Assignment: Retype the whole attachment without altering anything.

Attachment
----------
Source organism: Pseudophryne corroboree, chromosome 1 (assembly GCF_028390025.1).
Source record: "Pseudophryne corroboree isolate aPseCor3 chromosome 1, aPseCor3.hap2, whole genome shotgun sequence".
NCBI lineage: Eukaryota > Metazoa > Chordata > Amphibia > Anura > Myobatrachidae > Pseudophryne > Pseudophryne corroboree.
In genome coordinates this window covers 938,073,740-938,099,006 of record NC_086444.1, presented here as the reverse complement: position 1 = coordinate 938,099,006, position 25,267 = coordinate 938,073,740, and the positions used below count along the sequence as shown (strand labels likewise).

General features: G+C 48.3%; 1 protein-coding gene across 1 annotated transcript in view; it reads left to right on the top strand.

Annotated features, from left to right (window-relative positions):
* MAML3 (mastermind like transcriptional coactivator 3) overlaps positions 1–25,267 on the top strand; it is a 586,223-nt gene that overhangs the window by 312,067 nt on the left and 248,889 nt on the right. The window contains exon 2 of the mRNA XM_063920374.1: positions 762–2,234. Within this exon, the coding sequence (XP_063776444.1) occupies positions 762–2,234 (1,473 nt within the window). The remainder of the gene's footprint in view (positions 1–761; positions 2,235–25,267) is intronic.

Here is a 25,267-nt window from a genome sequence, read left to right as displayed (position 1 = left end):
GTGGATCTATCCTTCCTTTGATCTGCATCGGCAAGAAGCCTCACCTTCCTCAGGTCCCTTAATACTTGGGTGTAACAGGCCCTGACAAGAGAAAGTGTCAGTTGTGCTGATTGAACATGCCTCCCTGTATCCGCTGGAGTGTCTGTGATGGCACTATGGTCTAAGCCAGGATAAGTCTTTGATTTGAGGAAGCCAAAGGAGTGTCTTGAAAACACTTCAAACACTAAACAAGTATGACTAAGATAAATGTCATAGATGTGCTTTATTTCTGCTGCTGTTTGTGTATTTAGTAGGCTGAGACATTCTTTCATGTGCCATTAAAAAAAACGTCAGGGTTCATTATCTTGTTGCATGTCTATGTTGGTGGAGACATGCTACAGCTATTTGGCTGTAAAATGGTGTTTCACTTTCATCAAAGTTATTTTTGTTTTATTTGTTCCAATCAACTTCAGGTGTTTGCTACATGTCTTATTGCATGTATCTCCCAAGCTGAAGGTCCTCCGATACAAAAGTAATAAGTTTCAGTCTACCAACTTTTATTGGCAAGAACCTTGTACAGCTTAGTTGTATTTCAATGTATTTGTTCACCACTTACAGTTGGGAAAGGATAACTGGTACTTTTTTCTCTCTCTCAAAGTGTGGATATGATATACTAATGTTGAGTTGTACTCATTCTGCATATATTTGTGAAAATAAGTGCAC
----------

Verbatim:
Source organism: Pseudophryne corroboree, chromosome 1 (assembly GCF_028390025.1).
Source record: "Pseudophryne corroboree isolate aPseCor3 chromosome 1, aPseCor3.hap2, whole genome shotgun sequence".
NCBI lineage: Eukaryota > Metazoa > Chordata > Amphibia > Anura > Myobatrachidae > Pseudophryne > Pseudophryne corroboree.
In genome coordinates this window covers 938,073,740-938,099,006 of record NC_086444.1, presented here as the reverse complement: position 1 = coordinate 938,099,006, position 25,267 = coordinate 938,073,740, and the positions used below count along the sequence as shown (strand labels likewise).

General features: G+C 48.3%; 1 protein-coding gene across 1 annotated transcript in view; it reads left to right on the top strand.

Annotated features, from left to right (window-relative positions):
* MAML3 (mastermind like transcriptional coactivator 3) overlaps positions 1–25,267 on the top strand; it is a 586,223-nt gene that overhangs the window by 312,067 nt on the left and 248,889 nt on the right. The window contains exon 2 of the mRNA XM_063920374.1: positions 762–2,234. Within this exon, the coding sequence (XP_063776444.1) occupies positions 762–2,234 (1,473 nt within the window). The remainder of the gene's footprint in view (positions 1–761; positions 2,235–25,267) is intronic.

Here is a 25,267-nt window from a genome sequence, read left to right as displayed (position 1 = left end):
GTGGATCTATCCTTCCTTTGATCTGCATCGGCAAGAAGCCTCACCTTCCTCAGGTCCCTTAATACTTGGGTGTAACAGGCCCTGACAAGAGAAAGTGTCAGTTGTGCTGATTGAACATGCCTCCCTGTATCCGCTGGAGTGTCTGTGATGGCACTATGGTCTAAGCCAGGATAAGTCTTTGATTTGAGGAAGCCAAAGGAGTGTCTTGAAAACACTTCAAACACTAAACAAGTATGACTAAGATAAATGTCATAGATGTGCTTTATTTCTGCTGCTGTTTGTGTATTTAGTAGGCTGAGACATTCTTTCATGTGCCATTAAAAAAAACGTCAGGGTTCATTATCTTGTTGCATGTCTATGTTGGTGGAGACATGCTACAGCTATTTGGCTGTAAAATGGTGTTTCACTTTCATCAAAGTTATTTTTGTTTTATTTGTTCCAATCAACTTCAGGTGTTTGCTACATGTCTTATTGCATGTATCTCCCAAGCTGAAGGTCCTCCGATACAAAAGTAATAAGTTTCAGTCTACCAACTTTTATTGGCAAGAACCTTGTACAGCTTAGTTGTATTTCAATGTATTTGTTCACCACTTACAGTTGGGAAAGGATAACTGGTACTTTTTTCTCTCTCTCAAAGTGTGGATATGATATACTAATGTTGAGTTGTACTCATTCTGCATATATTTGTGAAAATAAGTGCAC